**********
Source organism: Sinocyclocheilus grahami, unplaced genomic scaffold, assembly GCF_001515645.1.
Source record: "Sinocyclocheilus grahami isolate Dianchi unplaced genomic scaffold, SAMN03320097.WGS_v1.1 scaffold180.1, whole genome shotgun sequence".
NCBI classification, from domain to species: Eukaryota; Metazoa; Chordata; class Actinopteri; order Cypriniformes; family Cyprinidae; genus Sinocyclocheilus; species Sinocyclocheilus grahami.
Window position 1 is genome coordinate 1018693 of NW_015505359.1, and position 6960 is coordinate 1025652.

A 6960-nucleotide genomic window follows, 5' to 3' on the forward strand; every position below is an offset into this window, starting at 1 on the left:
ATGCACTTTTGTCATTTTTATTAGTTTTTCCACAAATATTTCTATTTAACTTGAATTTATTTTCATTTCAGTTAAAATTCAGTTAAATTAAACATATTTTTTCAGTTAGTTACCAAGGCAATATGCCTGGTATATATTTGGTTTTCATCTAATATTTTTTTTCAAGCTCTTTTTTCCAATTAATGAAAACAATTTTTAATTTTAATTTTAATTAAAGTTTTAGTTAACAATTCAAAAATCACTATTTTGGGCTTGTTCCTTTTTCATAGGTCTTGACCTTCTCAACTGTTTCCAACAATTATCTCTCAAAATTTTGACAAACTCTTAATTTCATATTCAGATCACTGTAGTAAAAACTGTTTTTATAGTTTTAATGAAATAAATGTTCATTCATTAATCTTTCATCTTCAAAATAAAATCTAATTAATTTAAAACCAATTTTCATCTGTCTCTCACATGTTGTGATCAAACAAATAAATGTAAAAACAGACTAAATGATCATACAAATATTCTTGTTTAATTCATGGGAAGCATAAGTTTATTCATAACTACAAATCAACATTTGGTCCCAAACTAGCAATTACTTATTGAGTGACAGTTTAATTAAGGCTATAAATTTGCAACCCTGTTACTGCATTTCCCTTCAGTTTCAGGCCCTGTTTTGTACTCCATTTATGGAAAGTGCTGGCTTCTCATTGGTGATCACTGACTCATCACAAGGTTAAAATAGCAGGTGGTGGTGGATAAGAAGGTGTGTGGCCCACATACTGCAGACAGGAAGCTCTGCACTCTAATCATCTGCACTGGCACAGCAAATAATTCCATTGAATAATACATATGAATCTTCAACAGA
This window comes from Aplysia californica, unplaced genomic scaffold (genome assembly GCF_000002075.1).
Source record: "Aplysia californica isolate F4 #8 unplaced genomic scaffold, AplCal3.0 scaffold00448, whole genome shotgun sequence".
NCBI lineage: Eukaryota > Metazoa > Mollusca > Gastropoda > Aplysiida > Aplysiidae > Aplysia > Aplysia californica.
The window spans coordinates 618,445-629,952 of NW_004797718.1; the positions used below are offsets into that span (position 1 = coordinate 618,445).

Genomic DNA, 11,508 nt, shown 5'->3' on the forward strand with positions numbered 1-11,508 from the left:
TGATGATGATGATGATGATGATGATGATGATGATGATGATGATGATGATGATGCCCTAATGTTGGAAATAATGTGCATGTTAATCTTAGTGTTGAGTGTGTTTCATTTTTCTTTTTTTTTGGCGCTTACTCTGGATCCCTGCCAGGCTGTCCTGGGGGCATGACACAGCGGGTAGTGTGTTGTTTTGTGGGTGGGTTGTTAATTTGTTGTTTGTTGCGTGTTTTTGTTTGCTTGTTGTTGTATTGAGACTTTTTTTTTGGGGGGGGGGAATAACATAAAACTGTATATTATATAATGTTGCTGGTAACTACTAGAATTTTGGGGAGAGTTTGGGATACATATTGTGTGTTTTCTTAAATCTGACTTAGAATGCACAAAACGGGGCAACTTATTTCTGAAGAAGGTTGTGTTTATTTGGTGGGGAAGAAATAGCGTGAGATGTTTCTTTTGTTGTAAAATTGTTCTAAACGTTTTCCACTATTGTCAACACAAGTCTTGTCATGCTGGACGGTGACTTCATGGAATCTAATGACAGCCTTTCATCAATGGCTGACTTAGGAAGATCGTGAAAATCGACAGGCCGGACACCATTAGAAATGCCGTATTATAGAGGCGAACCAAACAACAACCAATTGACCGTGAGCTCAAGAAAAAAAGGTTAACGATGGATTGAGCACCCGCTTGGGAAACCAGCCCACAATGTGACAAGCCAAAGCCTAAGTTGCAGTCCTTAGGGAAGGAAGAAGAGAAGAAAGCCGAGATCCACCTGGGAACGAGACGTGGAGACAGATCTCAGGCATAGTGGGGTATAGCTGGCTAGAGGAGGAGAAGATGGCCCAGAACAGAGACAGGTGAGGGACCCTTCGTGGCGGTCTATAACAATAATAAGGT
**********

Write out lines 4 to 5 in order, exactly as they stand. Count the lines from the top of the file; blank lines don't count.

Window position 1 is genome coordinate 1018693 of NW_015505359.1, and position 6960 is coordinate 1025652.

A 6960-nucleotide genomic window follows, 5' to 3' on the forward strand; every position below is an offset into this window, starting at 1 on the left: